This First Truly International History Of The Korean War Argues That By Its Timing, Its Course, And Its Outcome It Functioned As A Substitute For World War III Stueck Draws On Recently Available Materials From Seven Countries, Plus The Archives Of The United Nations, Presenting A Detailed Narrative Of The Diplomacy Of The Conflict And A Broad Assessment Of Its Critical Role In The Cold War He Emphasizes The Contribution Of The United Nations, Which At Several Key Points In The Conflict Provided An Important Institutional Framework Within Which Less Powerful Nations Were Able To Restrain The Aggressive Tendencies Of The United States In Stueck S View, Contributors To The UN Cause In Korea Provided Support Not Out Of Any Abstract Commitment To A Universal System Of Collective Security But Because They Saw An Opportunity To Influence US Policy Chinese Intervention In Korea In The Fall Of Brought With It The Threat Of World War, But At That Time And In Other Instances Prior To The Armistice In July , America S NATO Allies And Third World Neutrals Succeeded In Curbing American Adventurism While Conceding The Tragic And Brutal Nature Of The War, Stueck Suggests That It Helped To Prevent The Occurrence Of An Even Destructive Conflict In Europe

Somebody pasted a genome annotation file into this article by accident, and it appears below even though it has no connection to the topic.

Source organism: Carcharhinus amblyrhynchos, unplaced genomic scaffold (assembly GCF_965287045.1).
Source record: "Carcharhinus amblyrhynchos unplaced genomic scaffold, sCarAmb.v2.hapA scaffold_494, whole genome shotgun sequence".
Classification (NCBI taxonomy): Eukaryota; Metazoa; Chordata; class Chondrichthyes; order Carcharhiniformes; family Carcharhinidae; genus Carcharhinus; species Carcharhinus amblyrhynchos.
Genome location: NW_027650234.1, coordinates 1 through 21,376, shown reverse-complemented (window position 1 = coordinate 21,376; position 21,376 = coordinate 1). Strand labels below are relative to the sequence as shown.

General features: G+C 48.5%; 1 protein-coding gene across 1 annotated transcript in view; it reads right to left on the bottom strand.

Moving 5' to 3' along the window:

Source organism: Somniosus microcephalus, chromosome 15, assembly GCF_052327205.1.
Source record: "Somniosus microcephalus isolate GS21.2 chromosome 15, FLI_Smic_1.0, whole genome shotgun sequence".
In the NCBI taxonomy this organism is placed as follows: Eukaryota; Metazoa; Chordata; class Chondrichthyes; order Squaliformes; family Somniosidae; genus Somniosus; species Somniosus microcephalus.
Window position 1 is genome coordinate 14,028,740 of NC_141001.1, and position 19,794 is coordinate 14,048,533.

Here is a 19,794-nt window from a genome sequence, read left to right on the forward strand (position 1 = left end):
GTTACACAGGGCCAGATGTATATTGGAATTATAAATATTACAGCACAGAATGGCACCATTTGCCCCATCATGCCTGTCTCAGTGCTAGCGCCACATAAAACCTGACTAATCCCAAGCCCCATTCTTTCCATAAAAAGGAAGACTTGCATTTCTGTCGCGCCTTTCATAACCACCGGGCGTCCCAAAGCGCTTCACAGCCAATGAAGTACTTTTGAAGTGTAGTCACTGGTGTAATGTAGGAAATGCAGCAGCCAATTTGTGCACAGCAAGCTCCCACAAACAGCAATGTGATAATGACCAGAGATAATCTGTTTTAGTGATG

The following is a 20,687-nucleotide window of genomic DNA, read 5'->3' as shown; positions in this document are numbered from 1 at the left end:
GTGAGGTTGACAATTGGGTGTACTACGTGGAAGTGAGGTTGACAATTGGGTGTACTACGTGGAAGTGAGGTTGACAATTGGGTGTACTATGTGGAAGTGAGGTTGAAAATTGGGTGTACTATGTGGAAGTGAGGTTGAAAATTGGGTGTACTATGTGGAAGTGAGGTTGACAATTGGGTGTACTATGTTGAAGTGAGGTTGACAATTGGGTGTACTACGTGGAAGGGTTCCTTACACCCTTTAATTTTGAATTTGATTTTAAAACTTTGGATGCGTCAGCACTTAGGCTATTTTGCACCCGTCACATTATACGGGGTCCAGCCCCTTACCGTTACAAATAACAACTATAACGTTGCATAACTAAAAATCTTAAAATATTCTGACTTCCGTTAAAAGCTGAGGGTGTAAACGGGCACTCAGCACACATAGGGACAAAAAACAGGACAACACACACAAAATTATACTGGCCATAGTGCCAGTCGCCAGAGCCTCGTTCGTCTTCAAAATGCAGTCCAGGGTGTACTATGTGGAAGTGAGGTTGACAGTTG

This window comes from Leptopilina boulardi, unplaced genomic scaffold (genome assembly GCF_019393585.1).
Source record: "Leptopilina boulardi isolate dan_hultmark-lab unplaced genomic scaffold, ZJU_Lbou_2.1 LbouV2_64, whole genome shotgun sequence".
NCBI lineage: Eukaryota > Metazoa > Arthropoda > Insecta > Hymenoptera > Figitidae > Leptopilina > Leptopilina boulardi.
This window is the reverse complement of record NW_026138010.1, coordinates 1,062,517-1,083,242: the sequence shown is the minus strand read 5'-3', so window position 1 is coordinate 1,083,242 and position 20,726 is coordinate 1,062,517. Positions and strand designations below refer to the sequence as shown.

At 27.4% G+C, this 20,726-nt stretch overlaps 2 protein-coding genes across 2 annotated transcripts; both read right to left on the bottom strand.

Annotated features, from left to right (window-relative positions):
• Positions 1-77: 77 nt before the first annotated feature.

William Stueck is Distinguished Research Professor of History at the University of Georgia.
- 496 pages
- The Korean War: An International History
- William Stueck
- 13 November 2018 William Stueck